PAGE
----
I came across this story today. It’s based on an article written by Professor David Bender – a nutritional biochemist. His article, which appeared in the journal The Biologist, apparently debunks detoxification regimes. They’re worthless and unscientific, apparently. The body, we’re assured, already has efficient detox systems (including the liver) that efficiently eliminates toxins and keeps us from harm.
But hang on a moment, if the body’s detox system is to brilliant, how come a few thousand milligrams of paracetamol can lead to liver failure and death? Let’s see how far our liver gets us if we decide to down a bottle of antifreeze? How come poisons are called ‘poisons’?
Let’s try a foodstuff, and an example that I think even Professor David Bender would have difficulty dismissing out-of-hand – alcohol. Drink enough alcohol, regularly enough, and it can damage the liver. As a result, the liver can fail to do its job properly, which can lead to the build-up of potentially toxic substances that effectively ‘poison’ the body. Liver failure due to alcohol can kill, too. There’s nothing contentious about any of this, in that all this is utterly accepted by the medical profession.
People like Professor Bender appear to be keen to remind us that our natural detox systems work perfectly well, thank you very much, and will always keep us from harm. But that clearly is not true in in the case of, say, paracetamol and alcohol. He and others may rationalise this on the basis that paracetamol and alcohol are known toxins, while the ones referred to by natural therapists and purveyors of detox regimes are not defined.
I accept this might be true, but common sense dictates that our diet and even the air we breath may introduce substances into the body that have toxic potential. They may not be so well -known or well-recognised, but are well really saying these things have NO potential to harm health and wellbeing?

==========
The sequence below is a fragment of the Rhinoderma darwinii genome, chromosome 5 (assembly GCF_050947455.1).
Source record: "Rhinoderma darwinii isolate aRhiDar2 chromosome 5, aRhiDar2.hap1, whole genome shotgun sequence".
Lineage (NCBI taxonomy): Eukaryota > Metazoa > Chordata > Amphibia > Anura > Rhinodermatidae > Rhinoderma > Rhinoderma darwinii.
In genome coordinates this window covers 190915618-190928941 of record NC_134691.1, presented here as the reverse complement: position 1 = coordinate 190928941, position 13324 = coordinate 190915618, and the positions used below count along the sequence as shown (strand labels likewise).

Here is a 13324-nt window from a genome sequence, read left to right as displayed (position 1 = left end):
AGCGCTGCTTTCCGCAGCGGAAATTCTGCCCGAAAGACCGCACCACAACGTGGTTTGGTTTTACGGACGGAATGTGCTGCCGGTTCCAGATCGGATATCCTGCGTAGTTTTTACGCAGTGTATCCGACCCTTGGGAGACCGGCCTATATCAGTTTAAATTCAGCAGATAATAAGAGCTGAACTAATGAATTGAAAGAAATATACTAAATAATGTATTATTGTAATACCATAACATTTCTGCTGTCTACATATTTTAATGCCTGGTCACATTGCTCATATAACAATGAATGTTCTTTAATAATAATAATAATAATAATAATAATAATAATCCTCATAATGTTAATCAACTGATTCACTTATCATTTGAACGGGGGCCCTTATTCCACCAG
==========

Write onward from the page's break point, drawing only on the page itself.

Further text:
Is there no possibility that these things might overwhelm the body’s detox capabilities just a bit, and therefore harm the body? And is it not possible that ‘cleaning up the diet’, ensuring better hydration and perhaps supporting the liver with some nutrients might help the body reduce the toxic load and enhance health and wellbeing? In my mind these are rhetorical questions.
I know that many doctors and researchers like to dismiss the concept of ‘detox’ but actually this practice is entrenched in conventional medicine. For example, when someone is suffering from paracetamol overdose they are usually treated with agent that reduces the toxicity of a breakdown product of paracetamol. That agent is N-acetylcysteine – a nutritional agent.
Some will claim that the difference is that the use of N-acetylcysteine in paracetamol toxicity is tried and tested, and that ‘detox’ products and regimes is not. This might be true, but that does not automatically invalidate detox regimes and products? Many people like Professor Bender make the mistake of dismissing something that has not been subjected to formal study. It is fair to say in such situations that there is no scientific evidence for something’s purported benefits. However, to conclude from this that this proves it has no benefits is actually very unscientific indeed.